Six takeaways from SAS Forum Belux 2017

'Experience Your New Possible' was the theme of SAS Forum this year. During the event in The Egg, a fancy location in Brussels, 700 attendees from different innovative organizations and sectors could witness that ‘the new possible’ is quite a lot! They learned how to shift their boundaries with data and analytics, and so much more. We selected some of the takeaways.

1-Sas Viya
Our annual Forum is an excellent opportunity to catch up on the latest product innovations. So, obviously, many attendees were highly interested in the keynote held by Mike Frost, Director of Product Management for Cloud and Platform Technologies at SAS. He highlighted the newest developments around SAS Viya, the scalable cloud infrastructure for high performance analytics: the possibility to integrate with many different programming languages, its openness allowing you to embrace open source technologies, and many more.

2-SAS creates chances
SAS creates chances, indeed: not only for our customers and partners, but also for the less fortunate and less privileged among us. During this SAS Forum, we highlighted some of the organizations that we have helped in the course of the past year. From renowned organizations such as Vredeseilanden to more local and less known initiatives such as Rondpunt (assisting victims of a traffic accident) and Violet’s Belgian-Syrian music collaboration: each not only received financial support from SAS but also an opportunity to briefly present themselves to a wider audience.

3-Inspiring customer stories
More than anything else, however, customers attend SAS Forum to find out how their peers are putting the technology to innovative use. By networking and attending hands-on sessions, but also by listening to the fascinating stories told by fellow customers such as Belfius (“Inspired by Silicon Valley as well as the Far East, where innovation is really happening”), Starbucks (on how to monetize the data from their payment and ordering app), What the Shop? (combining geofencing with real-time decision management), and P&V (improving the customer service thanks to predictive analytics)

4-Data in the football world
And now for something completely different: football. A market that is worth €25 billion (+ €1350 billion in gambling and another €100 billion in gaming). The number of data available on sports is growing and widely available. So analytics can make a difference. SciSports’ use of data intelligence in the football industry can revolutionize the way people think about the use of data in football. SciSports was in the news last summer when helping Dutch football player Memphis Depay make the right choice for a new club using this data intelligence (he chose Olympique Lyon). SciSports’ latest innovation is BallJames, which collects 3D data from a football match - such as ball speed or body posture - using 14 cameras along the field, and creating statistics of more than 100 variables in their SciSkill Index. This index calculates player’s potential and market value. “We’ve beaten the bookies using our SciSkill Index.” Discover in this vlog with CEO Giels Brouwer more details about Scisports’ creative use of analytics. (in Dutch)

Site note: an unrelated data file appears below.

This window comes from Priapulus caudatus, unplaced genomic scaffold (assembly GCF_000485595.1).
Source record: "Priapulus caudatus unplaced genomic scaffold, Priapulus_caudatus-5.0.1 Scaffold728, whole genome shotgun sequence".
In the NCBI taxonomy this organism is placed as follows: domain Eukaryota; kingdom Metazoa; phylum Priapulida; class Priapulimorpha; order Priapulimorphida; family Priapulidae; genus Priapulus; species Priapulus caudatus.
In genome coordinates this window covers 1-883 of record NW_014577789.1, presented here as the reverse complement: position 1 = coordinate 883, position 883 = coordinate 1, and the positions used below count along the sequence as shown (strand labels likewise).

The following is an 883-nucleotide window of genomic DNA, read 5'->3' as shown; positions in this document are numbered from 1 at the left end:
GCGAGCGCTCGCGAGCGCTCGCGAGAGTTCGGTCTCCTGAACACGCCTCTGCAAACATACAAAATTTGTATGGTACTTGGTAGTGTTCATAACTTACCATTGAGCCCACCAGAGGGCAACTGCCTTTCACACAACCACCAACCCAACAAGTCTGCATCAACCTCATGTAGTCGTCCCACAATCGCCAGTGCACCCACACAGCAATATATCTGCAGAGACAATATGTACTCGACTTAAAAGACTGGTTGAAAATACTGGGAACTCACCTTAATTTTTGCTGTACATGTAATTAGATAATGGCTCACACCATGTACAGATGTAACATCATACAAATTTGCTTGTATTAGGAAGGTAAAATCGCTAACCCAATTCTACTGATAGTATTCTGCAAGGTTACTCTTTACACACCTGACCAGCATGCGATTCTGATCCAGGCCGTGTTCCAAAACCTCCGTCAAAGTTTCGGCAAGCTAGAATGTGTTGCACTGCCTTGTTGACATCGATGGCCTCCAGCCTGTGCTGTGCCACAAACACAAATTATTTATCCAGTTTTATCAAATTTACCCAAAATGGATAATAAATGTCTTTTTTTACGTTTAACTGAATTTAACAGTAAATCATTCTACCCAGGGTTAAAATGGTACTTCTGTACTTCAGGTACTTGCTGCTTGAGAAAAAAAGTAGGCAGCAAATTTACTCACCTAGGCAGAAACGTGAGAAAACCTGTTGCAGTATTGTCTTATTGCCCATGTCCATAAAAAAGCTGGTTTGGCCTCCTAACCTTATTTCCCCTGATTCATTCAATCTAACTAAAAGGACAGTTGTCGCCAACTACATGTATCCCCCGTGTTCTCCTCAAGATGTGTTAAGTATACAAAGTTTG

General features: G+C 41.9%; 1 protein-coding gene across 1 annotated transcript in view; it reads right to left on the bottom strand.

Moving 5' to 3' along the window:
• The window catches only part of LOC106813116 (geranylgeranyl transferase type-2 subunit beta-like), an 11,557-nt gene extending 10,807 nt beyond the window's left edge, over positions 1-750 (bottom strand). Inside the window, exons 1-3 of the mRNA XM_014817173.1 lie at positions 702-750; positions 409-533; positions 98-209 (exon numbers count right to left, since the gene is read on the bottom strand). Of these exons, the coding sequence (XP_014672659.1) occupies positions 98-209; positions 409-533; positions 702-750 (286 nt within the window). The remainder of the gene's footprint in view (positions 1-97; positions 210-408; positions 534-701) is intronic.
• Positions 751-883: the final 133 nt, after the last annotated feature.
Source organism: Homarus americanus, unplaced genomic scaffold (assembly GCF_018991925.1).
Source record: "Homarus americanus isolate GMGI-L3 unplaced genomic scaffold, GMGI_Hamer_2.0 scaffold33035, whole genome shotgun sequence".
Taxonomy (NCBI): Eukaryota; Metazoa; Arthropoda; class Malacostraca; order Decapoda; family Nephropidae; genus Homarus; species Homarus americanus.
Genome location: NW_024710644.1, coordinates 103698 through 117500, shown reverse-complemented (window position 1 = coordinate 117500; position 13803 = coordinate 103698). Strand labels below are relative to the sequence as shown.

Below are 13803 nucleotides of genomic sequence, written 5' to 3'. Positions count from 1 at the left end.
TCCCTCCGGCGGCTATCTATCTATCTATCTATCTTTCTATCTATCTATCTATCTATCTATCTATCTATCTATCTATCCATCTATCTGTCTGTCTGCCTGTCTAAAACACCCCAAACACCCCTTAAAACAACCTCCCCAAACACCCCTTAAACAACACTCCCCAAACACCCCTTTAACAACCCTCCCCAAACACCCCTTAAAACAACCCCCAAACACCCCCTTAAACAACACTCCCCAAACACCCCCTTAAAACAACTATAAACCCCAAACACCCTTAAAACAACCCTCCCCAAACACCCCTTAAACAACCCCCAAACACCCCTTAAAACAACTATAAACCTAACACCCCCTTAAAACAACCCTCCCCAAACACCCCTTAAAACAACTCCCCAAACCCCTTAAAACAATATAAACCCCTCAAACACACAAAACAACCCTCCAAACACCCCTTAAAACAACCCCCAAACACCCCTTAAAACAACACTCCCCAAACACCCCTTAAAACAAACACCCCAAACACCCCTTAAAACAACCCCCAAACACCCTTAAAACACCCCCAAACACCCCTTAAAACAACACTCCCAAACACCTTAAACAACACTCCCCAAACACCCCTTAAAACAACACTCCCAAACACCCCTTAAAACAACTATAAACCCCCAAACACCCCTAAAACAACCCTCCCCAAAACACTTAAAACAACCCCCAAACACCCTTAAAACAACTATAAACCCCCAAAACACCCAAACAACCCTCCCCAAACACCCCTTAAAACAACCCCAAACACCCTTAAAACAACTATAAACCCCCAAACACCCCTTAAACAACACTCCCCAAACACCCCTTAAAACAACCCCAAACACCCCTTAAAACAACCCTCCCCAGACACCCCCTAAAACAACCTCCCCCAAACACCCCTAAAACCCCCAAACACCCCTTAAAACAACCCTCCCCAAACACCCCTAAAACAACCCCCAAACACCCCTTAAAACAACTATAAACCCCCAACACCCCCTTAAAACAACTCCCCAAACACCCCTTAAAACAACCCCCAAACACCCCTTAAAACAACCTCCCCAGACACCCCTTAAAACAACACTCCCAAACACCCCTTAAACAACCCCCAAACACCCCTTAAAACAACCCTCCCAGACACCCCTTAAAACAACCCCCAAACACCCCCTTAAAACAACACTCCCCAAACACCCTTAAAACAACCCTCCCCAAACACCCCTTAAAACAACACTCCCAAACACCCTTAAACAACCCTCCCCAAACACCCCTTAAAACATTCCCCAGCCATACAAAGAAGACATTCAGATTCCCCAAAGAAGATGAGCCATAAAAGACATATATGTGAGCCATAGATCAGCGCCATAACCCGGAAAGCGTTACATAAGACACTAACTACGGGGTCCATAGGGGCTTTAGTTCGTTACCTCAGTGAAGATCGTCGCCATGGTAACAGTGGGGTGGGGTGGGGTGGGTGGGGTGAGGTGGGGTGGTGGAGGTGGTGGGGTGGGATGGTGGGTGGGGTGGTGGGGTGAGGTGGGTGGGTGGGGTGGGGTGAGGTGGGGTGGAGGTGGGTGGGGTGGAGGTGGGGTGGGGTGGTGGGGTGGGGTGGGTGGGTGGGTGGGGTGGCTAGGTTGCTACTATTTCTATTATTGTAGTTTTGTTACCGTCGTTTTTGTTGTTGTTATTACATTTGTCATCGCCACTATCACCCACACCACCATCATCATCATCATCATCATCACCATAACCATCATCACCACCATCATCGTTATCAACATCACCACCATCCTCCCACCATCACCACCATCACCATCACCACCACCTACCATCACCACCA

5-CDO debate
What about analytics in practice? What does it mean for businesses? Starting from research by Jonas Vandenbruaene, student at the University of Antwerp, an interesting debate was held on the use of analytics and the rise of the CDO. Philippe Van Impe (Brussels Data Science Community) led the panel consisting of analytics experts with many years of experience at international companies.

Lack of skilled people bridging the gap between analytics and business leads to 48% of analytics ambitions failing to reach expectations; the role of Chief Data Officer is important but not very clearly delineated (do they need to team up with a Chief Analytics Officer, like Batman & Robin?); these are but a few topics discussed during this lively debate. Probably one of the most interesting summarizing observations: "The business is the people who are taking the decisions. The CDO should be one of the trusted advisors.”

6-Everybody Cyborg?
The ultimate embodiment of the New Possible was invited as our closing keynote speaker: Cyborg Neil Harbisson, co-founder of the Cyborg Foundation. He was born color blind and implanted an antenna in his head several years ago. This antenna has a camera / sensor that converts the waves of colors into audible signals. This way he can hear ‘colors’. Merging ourselves with technology is no longer a theory, Harbisson argues: “I didn't want to use technology, I wanted to be technology”. According to Neil, artificial senses are shaping the future, even more than artificial intelligence: “Data will become a sense.” And he ended with a sustainable message: “It is time we stop redesigning our planet, and start redesigning ourselves.” How about that as a final takeaway?

If you want to feel the same as #cyborg Neil Harbisson, then check the #Eyeborg app and listen to the sound of colours! Or check his website or this TED talk.